Between now and early 2020, the space above India looks set to see an unprecedented rush of satellites meant solely or mainly for the country’s military

Starting this month, the Indian Space Research Organisation (ISRO) plans to send up at least eight earth observation (EO) satellites of varied hues and at the rate of almost one a month.

Communication satellite GSAT-32 is also in the offing next year to replace GSAT-6A, which was lost in a failed launch and was meant to mainly serve the ground forces. Until now, such defence-use satellites were spaced out over a few years; or were put up only once a year as in the case of the CARTOSAT-2 series high-resolution imaging satellites.

Looking at the last three launches, we could even say the train has already started. HysIS, launched in November; Microsat-R in January (which was used for the successful anti-satellite test); and the EMISAT sent into orbit on April 1 are all for what is called “Strategic Use”.

DRDO Payloads

While traditionally, payloads for ISRO’s satellites come from the Space Applications Centre, the payloads of the Microsat-R and EMISAT were from the Defence Research and Development Organisation (DRDO), said officials, who spoke on condition of anonymity.

Soon after EMISAT’s launch, ISRO Chairman and Secretary, Department of Space, K.Sivan, announced that the next mission would be the radar imaging satellite RISAT-2B, followed by a high resolution mapping satellite CARTOSAT-3.

Both are understood to be useful militarily and seen as overdue assets.

Equal Treatment

In a recent interaction, Dr. Sivan had told The Hindu that the space agency does not distinguish how ISRO’s EO satellites serve various departments and national agencies.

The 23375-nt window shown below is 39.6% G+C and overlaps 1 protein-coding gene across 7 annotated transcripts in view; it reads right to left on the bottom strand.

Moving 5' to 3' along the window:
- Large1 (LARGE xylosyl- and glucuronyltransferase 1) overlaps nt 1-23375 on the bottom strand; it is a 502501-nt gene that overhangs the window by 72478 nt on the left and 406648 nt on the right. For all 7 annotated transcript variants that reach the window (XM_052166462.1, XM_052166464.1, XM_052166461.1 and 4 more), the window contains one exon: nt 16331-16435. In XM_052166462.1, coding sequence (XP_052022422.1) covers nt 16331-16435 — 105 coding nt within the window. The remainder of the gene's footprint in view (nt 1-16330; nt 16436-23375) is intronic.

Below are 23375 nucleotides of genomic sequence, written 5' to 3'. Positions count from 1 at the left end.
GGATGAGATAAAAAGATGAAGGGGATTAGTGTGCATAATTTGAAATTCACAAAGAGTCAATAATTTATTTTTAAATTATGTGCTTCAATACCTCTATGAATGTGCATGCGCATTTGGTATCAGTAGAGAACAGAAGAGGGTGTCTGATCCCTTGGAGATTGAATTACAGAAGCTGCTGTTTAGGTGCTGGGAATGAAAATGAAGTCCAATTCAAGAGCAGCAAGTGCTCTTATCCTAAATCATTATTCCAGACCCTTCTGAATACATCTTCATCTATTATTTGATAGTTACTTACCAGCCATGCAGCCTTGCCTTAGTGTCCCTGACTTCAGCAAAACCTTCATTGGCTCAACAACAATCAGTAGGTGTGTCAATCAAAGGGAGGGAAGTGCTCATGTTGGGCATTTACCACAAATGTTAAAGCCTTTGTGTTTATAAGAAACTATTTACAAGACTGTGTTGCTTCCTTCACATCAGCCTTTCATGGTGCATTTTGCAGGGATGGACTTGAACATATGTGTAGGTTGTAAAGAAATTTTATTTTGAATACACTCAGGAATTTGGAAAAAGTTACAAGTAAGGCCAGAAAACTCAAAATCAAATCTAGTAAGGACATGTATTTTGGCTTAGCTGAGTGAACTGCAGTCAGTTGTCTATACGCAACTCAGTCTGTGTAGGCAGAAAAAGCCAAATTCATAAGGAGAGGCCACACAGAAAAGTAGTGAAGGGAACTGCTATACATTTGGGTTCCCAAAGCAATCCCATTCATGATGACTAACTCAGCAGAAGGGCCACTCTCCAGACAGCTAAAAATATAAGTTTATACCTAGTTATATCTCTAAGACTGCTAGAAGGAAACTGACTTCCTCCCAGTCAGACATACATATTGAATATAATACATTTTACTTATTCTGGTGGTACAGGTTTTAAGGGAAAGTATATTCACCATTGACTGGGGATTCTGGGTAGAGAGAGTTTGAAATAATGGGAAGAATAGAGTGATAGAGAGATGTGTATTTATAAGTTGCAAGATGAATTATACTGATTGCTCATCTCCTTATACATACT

“To us, every satellite is just that, another satellite of national relevance. We don’t worry about its demarcation [as a military or a civil one],” he said. This is also how successive Chairmen of ISRO have argued the case for ISRO’s production of ‘military’ satellites.

Objects of Desire

CARTOSAT-3 will have 30 cm resolution, which is at a par with the world’s best, according to public information already put out by ISRO. It means the satellite can clearly ‘see’ and capture images of guns, devices, objects or human movement at that scale from space.

There are already half-a-dozen CARTOSAT-2 series satellites in orbit, though these possess a lower resolution capability than the upcoming CARTOSAT-3.

Radar imaging satellites like India’s RISAT series can provide almost an uninterrupted view of earth, day or night, rain or shine, a handy feature for the forces to detect border infiltration.

And so, we should see many more RISATs or next-gen CARTOSATs coming up as the military’s objects of desire from the UR Rao Satellite Centre in Bangalore. A few of them would serve civil agencies as well.

RISAT-2B, which was earlier planned after RISAT-2A and was not due before next year, was successfully launched in May. Explaining the move, Dr. Sivan said, “We brought a few of them forward based on the demand, either from the civilian or other side. After all, if their national requirement is now, what is the point in putting them up later?”

While the RISAT-1 of 2012 is dead, RISAT-2 of 2009 (said to have been imported from Israel) still works.

A number of foreign satellites that have been flown to space on the PSLV are also for earth observation, space situational awareness and ship monitoring, which again may be useful as military information.

Dr. Sivan said ISRO launches satellites for any legitimate customer, Indian or international. “Often, what is useful for civil purpose can also be useful for strategic purposes. To us a satellite is just a payload and makes no difference,” he said.